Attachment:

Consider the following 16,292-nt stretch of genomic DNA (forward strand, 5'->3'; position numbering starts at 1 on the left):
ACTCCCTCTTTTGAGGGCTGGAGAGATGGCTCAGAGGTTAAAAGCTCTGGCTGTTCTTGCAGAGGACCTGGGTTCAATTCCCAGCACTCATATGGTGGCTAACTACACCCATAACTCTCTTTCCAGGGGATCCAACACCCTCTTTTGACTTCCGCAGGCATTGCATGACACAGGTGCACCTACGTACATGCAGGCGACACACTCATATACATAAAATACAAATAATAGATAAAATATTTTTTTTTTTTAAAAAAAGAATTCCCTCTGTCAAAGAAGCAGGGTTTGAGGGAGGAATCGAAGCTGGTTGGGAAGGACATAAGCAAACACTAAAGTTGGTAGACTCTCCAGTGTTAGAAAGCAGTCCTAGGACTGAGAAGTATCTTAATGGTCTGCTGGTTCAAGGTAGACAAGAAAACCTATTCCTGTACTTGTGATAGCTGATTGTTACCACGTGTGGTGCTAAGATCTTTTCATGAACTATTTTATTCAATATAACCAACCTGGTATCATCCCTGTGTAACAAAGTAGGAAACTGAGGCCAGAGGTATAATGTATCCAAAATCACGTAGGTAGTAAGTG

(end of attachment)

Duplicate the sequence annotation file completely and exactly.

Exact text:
Consider the following 16,292-nt stretch of genomic DNA (forward strand, 5'->3'; position numbering starts at 1 on the left):
ACTCCCTCTTTTGAGGGCTGGAGAGATGGCTCAGAGGTTAAAAGCTCTGGCTGTTCTTGCAGAGGACCTGGGTTCAATTCCCAGCACTCATATGGTGGCTAACTACACCCATAACTCTCTTTCCAGGGGATCCAACACCCTCTTTTGACTTCCGCAGGCATTGCATGACACAGGTGCACCTACGTACATGCAGGCGACACACTCATATACATAAAATACAAATAATAGATAAAATATTTTTTTTTTTTAAAAAAAGAATTCCCTCTGTCAAAGAAGCAGGGTTTGAGGGAGGAATCGAAGCTGGTTGGGAAGGACATAAGCAAACACTAAAGTTGGTAGACTCTCCAGTGTTAGAAAGCAGTCCTAGGACTGAGAAGTATCTTAATGGTCTGCTGGTTCAAGGTAGACAAGAAAACCTATTCCTGTACTTGTGATAGCTGATTGTTACCACGTGTGGTGCTAAGATCTTTTCATGAACTATTTTATTCAATATAACCAACCTGGTATCATCCCTGTGTAACAAAGTAGGAAACTGAGGCCAGAGGTATAATGTATCCAAAATCACGTAGGTAGTAAGTG